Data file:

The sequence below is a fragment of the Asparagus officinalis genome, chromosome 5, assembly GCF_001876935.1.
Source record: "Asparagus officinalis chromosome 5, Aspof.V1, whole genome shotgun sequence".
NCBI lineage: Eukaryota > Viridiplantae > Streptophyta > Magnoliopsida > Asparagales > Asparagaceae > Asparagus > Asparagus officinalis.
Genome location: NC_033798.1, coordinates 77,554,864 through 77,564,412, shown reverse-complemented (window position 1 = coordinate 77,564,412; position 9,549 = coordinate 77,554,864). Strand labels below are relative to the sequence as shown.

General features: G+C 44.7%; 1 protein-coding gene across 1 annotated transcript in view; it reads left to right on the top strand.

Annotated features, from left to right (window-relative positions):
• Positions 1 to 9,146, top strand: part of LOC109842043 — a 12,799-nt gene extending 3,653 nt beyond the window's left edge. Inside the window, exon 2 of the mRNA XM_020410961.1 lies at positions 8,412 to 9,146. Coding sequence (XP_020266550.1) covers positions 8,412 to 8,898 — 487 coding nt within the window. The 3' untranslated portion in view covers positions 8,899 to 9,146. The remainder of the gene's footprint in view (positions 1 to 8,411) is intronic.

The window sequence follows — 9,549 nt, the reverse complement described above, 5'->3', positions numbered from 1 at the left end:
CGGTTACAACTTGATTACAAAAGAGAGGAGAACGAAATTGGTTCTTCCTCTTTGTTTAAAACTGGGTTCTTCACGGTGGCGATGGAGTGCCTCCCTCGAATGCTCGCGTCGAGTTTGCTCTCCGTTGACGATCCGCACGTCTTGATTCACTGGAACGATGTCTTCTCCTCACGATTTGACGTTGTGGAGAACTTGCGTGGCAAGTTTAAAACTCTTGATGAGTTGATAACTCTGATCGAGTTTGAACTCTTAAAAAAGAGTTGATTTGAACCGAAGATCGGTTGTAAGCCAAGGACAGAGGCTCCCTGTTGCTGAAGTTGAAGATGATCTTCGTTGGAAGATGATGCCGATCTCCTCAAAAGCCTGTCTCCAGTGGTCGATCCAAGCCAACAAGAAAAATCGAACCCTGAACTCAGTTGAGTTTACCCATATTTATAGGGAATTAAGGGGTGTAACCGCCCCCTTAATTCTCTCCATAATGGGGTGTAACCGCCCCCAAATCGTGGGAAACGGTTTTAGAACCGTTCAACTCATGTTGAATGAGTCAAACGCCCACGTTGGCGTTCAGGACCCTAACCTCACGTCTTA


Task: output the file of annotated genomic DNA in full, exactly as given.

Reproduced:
The sequence below is a fragment of the Asparagus officinalis genome, chromosome 5, assembly GCF_001876935.1.
Source record: "Asparagus officinalis chromosome 5, Aspof.V1, whole genome shotgun sequence".
NCBI lineage: Eukaryota > Viridiplantae > Streptophyta > Magnoliopsida > Asparagales > Asparagaceae > Asparagus > Asparagus officinalis.
Genome location: NC_033798.1, coordinates 77,554,864 through 77,564,412, shown reverse-complemented (window position 1 = coordinate 77,564,412; position 9,549 = coordinate 77,554,864). Strand labels below are relative to the sequence as shown.

General features: G+C 44.7%; 1 protein-coding gene across 1 annotated transcript in view; it reads left to right on the top strand.

Annotated features, from left to right (window-relative positions):
• Positions 1 to 9,146, top strand: part of LOC109842043 — a 12,799-nt gene extending 3,653 nt beyond the window's left edge. Inside the window, exon 2 of the mRNA XM_020410961.1 lies at positions 8,412 to 9,146. Coding sequence (XP_020266550.1) covers positions 8,412 to 8,898 — 487 coding nt within the window. The 3' untranslated portion in view covers positions 8,899 to 9,146. The remainder of the gene's footprint in view (positions 1 to 8,411) is intronic.

The window sequence follows — 9,549 nt, the reverse complement described above, 5'->3', positions numbered from 1 at the left end:
CGGTTACAACTTGATTACAAAAGAGAGGAGAACGAAATTGGTTCTTCCTCTTTGTTTAAAACTGGGTTCTTCACGGTGGCGATGGAGTGCCTCCCTCGAATGCTCGCGTCGAGTTTGCTCTCCGTTGACGATCCGCACGTCTTGATTCACTGGAACGATGTCTTCTCCTCACGATTTGACGTTGTGGAGAACTTGCGTGGCAAGTTTAAAACTCTTGATGAGTTGATAACTCTGATCGAGTTTGAACTCTTAAAAAAGAGTTGATTTGAACCGAAGATCGGTTGTAAGCCAAGGACAGAGGCTCCCTGTTGCTGAAGTTGAAGATGATCTTCGTTGGAAGATGATGCCGATCTCCTCAAAAGCCTGTCTCCAGTGGTCGATCCAAGCCAACAAGAAAAATCGAACCCTGAACTCAGTTGAGTTTACCCATATTTATAGGGAATTAAGGGGTGTAACCGCCCCCTTAATTCTCTCCATAATGGGGTGTAACCGCCCCCAAATCGTGGGAAACGGTTTTAGAACCGTTCAACTCATGTTGAATGAGTCAAACGCCCACGTTGGCGTTCAGGACCCTAACCTCACGTCTTA